Considering the furniture mentioned in this passage can help you figure out the correct answer. Alice falls asleep in “a corner of the great arm-chair,” and later, the unwound ball of worsted is described in the clause “and there it was, spread over the hearth-rug, all knots and tangles.” So, we need to pick out a room in which one is likely to find an armchair and a hearth-rug. (A “hearth” is another word for a fireplace, so a hearth-rug is a rug one puts in front of the fireplace.) Given this evidence, only one answer choice makes sense: the living room.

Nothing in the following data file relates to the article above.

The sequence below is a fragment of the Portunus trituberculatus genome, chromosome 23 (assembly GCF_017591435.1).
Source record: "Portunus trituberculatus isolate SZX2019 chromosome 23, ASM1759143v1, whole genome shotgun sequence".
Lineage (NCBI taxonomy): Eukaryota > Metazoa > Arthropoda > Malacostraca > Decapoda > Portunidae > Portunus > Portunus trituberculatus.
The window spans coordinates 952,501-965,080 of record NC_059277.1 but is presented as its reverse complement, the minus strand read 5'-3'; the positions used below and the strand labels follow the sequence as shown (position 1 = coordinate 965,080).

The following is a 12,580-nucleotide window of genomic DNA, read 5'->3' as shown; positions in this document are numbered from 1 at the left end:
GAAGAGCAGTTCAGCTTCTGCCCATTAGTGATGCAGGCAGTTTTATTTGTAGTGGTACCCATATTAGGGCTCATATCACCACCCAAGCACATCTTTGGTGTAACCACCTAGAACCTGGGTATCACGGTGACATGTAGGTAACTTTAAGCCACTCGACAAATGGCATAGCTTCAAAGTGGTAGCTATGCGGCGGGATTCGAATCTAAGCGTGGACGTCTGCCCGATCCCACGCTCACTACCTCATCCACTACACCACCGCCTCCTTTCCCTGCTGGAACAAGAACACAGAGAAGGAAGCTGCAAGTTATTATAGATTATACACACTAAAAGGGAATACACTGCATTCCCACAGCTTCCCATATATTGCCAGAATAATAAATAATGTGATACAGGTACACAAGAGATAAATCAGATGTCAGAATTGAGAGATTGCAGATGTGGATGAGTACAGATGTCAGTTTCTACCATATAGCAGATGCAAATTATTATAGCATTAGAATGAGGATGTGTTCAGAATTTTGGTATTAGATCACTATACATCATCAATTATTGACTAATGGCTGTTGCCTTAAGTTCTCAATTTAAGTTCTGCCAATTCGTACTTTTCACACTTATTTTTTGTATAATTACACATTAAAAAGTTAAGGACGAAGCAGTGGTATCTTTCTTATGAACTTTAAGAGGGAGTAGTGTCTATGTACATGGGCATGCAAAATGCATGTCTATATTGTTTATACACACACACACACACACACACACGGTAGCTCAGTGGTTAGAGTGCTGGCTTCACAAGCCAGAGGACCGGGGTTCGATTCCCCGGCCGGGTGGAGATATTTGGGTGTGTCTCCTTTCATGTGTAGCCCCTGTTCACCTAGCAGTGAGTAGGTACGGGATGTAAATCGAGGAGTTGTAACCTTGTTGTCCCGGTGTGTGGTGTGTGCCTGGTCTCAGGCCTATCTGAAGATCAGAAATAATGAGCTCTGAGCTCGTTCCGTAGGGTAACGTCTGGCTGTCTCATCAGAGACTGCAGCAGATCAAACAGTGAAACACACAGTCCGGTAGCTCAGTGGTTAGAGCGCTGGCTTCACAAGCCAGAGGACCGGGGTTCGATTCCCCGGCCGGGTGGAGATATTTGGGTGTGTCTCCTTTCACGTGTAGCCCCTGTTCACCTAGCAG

Example Question #12 : Making Inferences And Predictions In Literature Passages

Adapted from The Swiss Family Robinson by Johann David Wyss (1879 Kingston ed.)

Thus talking, we pushed on until we came to a pleasant grove which stretched down to the water's edge. Here, we halted to rest, seating ourselves under a large tree, by a rivulet that murmured and splashed along its pebbly bed into the great ocean before us. A thousand gaily-plumaged birds flew twittering above us, and Fritz and I gazed up at them. 

My son suddenly started up.

"A monkey," he exclaimed. “I am nearly sure I saw a monkey." 

As he spoke, he sprang round to the other side of the tree, and in doing so, stumbled over a small round object. He handed it to me, remarking as he did so that it was a round bird's nest, of which he had often heard. "You may have done so," said I, laughing, "but this is a coconut."

We split open the nut, but, to our disgust, found the kernel dry and uneatable.